In a recent development, the third unit of the Kakrapar Atomic Power Project (KAPP3) is now operating at full capacity. This achievement is a significant step towards India’s ambitious nuclear power goals.
Unveiling KAPP: Third Unit at Full Capacity
- The third unit of KAPP, known as KAPP3, has a capacity of 700 MWe (MegaWatt electrical).
The Significance of KAPP3
- KAPP3 is the largest variant of the Pressurized Heavy Water Reactor (PHWR) design.
- It surpasses the previous largest reactor, a 540 MWe PHWR in Tarapur, Maharashtra.
- KAPP3 is India’s first 700 MWe reactor, showcasing a significant technology scale-up.
- The PHWR design has been optimized for the 700 MWe unit, addressing excess thermal margins and benefiting from economies of scale.
Safety Features and Advantages
- PHWR technology boasts a high safety score.
- Notably, it employs thin-walled pressure tubes instead of large pressure vessels, mitigating the consequences of accidental ruptures.
Enhanced Safety Design
- The 700 MWe PHWR design incorporates a ‘Passive Decay Heat Removal System.’
- This system removes decay heat without operator intervention, akin to technology used in Generation III+ plants, aiming to prevent incidents similar to Fukushima.
Structural Safety Measures
- Steel-lined containment reduces leakages.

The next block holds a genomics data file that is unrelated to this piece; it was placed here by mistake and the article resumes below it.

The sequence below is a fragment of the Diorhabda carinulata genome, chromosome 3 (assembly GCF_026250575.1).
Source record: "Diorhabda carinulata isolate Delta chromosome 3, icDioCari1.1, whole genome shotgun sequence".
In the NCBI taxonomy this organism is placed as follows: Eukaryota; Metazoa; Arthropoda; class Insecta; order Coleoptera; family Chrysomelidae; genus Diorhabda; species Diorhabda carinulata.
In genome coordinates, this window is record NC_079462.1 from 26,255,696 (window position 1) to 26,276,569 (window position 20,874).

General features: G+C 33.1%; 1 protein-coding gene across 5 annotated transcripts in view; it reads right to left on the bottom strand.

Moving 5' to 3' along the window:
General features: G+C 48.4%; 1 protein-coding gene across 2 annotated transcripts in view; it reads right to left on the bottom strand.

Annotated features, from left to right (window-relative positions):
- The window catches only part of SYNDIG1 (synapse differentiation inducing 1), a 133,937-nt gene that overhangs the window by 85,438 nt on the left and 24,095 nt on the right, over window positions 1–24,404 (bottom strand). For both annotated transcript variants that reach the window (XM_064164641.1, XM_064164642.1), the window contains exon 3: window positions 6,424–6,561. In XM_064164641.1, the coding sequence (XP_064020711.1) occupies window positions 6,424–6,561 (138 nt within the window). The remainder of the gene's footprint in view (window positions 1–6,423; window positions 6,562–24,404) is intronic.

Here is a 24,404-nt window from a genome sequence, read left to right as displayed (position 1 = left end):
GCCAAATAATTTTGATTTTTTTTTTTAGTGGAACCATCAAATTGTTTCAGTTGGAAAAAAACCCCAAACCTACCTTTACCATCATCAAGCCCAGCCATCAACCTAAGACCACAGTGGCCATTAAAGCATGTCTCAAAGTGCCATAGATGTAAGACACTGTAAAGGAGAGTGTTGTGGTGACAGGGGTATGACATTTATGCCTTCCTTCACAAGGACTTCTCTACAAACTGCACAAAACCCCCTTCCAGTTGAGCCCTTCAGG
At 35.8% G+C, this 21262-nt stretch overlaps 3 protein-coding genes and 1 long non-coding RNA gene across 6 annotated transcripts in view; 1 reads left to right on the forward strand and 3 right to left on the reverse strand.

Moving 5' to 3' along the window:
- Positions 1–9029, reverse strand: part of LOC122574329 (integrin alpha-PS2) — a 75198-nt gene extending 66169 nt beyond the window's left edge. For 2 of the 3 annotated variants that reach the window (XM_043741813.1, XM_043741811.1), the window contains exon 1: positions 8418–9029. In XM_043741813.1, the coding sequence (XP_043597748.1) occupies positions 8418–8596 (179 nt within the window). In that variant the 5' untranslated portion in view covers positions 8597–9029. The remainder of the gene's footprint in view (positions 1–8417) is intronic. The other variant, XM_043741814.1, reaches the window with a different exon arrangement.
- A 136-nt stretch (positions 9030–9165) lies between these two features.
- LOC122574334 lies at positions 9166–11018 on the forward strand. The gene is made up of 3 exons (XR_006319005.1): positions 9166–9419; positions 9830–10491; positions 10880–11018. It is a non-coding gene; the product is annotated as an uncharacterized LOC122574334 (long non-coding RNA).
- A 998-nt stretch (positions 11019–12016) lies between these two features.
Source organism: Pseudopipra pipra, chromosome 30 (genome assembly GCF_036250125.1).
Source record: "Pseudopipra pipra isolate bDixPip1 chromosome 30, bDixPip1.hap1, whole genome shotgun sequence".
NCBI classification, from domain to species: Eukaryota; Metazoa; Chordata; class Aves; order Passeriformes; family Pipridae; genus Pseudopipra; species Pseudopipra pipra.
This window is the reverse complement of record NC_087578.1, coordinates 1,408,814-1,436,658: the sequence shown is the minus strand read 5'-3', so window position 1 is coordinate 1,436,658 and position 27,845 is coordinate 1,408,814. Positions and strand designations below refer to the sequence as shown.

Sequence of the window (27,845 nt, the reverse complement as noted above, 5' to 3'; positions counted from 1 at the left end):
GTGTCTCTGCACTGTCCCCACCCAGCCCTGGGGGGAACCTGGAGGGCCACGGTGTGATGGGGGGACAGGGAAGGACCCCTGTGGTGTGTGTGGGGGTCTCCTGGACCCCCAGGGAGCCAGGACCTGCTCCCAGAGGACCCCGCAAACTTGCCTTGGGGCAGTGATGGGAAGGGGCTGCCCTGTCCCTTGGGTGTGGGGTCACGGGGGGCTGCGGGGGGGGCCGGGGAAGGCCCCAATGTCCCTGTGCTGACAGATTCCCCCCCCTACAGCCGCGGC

- A containment spray system reduces containment pressure during coolant loss scenarios. copyright©iasexpress.net
The Journey of KAPP: Financing and Execution
- The project is financed with a 70:30 debt-to-equity ratio.
- Equity partners include the Nuclear Power Corporation of India Ltd (NPCIL).
- The reactor building contract for KAPP Units 3 and 4 was awarded to Larsen & Toubro at a contract value of Rs 844 crore.
KAPP’s Timeline and Location
- KAPP-3 achieved its first criticality in July 2020.
- The first ‘pour of concrete’ for KAPP-3 took place in November 2010.
- KAPP is situated in the state of Gujarat, India.
India’s Nuclear Power Vision
Current and Target Capacity
- India’s current nuclear power capacity stands at 7,480 MWe.
- The country aims to achieve a capacity of 22,480 MWe by 2031.
Global Nuclear Contribution
- India’s current nuclear capacity contributes 2 percent to the global power generation capacity of 4,17,668 MW.